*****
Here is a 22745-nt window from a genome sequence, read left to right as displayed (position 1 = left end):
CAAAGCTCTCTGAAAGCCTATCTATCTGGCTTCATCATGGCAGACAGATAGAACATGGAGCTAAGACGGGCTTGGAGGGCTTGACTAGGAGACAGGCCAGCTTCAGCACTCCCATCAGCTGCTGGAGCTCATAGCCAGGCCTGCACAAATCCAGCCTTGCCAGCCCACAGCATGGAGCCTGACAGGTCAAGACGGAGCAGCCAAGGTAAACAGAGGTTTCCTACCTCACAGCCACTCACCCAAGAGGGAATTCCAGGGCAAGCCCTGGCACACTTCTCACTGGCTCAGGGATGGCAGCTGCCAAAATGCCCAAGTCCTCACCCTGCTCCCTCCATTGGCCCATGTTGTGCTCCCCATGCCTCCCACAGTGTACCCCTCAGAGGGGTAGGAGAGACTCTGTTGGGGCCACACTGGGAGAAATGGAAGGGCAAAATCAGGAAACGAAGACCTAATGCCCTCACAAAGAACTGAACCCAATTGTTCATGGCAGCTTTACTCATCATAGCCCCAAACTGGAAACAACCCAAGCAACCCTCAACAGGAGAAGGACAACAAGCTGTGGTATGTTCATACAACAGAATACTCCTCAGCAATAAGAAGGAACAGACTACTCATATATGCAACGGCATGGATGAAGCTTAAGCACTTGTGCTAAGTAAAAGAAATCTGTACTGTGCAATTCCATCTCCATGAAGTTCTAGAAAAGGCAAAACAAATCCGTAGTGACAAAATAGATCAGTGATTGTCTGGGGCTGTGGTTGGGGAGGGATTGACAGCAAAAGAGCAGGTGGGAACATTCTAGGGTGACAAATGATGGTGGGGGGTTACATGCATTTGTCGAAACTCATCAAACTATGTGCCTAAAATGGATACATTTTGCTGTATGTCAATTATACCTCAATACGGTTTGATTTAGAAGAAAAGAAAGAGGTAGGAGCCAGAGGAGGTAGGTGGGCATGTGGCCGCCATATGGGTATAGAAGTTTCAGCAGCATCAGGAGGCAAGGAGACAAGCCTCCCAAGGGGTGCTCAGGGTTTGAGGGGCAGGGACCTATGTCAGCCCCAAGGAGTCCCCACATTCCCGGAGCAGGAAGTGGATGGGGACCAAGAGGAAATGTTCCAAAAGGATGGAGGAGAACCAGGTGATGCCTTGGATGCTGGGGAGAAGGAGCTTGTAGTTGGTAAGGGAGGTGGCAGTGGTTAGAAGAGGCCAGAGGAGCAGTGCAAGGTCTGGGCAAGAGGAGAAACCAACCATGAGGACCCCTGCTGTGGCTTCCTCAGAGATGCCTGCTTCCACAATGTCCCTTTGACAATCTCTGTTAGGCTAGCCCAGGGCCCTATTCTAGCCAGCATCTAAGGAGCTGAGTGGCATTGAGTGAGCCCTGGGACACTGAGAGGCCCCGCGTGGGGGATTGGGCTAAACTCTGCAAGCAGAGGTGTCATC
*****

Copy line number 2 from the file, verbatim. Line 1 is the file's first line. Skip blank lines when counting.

CAAAGCTCTCTGAAAGCCTATCTATCTGGCTTCATCATGGCAGACAGATAGAACATGGAGCTAAGACGGGCTTGGAGGGCTTGACTAGGAGACAGGCCAGCTTCAGCACTCCCATCAGCTGCTGGAGCTCATAGCCAGGCCTGCACAAATCCAGCCTTGCCAGCCCACAGCATGGAGCCTGACAGGTCAAGACGGAGCAGCCAAGGTAAACAGAGGTTTCCTACCTCACAGCCACTCACCCAAGAGGGAATTCCAGGGCAAGCCCTGGCACACTTCTCACTGGCTCAGGGATGGCAGCTGCCAAAATGCCCAAGTCCTCACCCTGCTCCCTCCATTGGCCCATGTTGTGCTCCCCATGCCTCCCACAGTGTACCCCTCAGAGGGGTAGGAGAGACTCTGTTGGGGCCACACTGGGAGAAATGGAAGGGCAAAATCAGGAAACGAAGACCTAATGCCCTCACAAAGAACTGAACCCAATTGTTCATGGCAGCTTTACTCATCATAGCCCCAAACTGGAAACAACCCAAGCAACCCTCAACAGGAGAAGGACAACAAGCTGTGGTATGTTCATACAACAGAATACTCCTCAGCAATAAGAAGGAACAGACTACTCATATATGCAACGGCATGGATGAAGCTTAAGCACTTGTGCTAAGTAAAAGAAATCTGTACTGTGCAATTCCATCTCCATGAAGTTCTAGAAAAGGCAAAACAAATCCGTAGTGACAAAATAGATCAGTGATTGTCTGGGGCTGTGGTTGGGGAGGGATTGACAGCAAAAGAGCAGGTGGGAACATTCTAGGGTGACAAATGATGGTGGGGGGTTACATGCATTTGTCGAAACTCATCAAACTATGTGCCTAAAATGGATACATTTTGCTGTATGTCAATTATACCTCAATACGGTTTGATTTAGAAGAAAAGAAAGAGGTAGGAGCCAGAGGAGGTAGGTGGGCATGTGGCCGCCATATGGGTATAGAAGTTTCAGCAGCATCAGGAGGCAAGGAGACAAGCCTCCCAAGGGGTGCTCAGGGTTTGAGGGGCAGGGACCTATGTCAGCCCCAAGGAGTCCCCACATTCCCGGAGCAGGAAGTGGATGGGGACCAAGAGGAAATGTTCCAAAAGGATGGAGGAGAACCAGGTGATGCCTTGGATGCTGGGGAGAAGGAGCTTGTAGTTGGTAAGGGAGGTGGCAGTGGTTAGAAGAGGCCAGAGGAGCAGTGCAAGGTCTGGGCAAGAGGAGAAACCAACCATGAGGACCCCTGCTGTGGCTTCCTCAGAGATGCCTGCTTCCACAATGTCCCTTTGACAATCTCTGTTAGGCTAGCCCAGGGCCCTATTCTAGCCAGCATCTAAGGAGCTGAGTGGCATTGAGTGAGCCCTGGGACACTGAGAGGCCCCGCGTGGGGGATTGGGCTAAACTCTGCAAGCAGAGGTGTCATC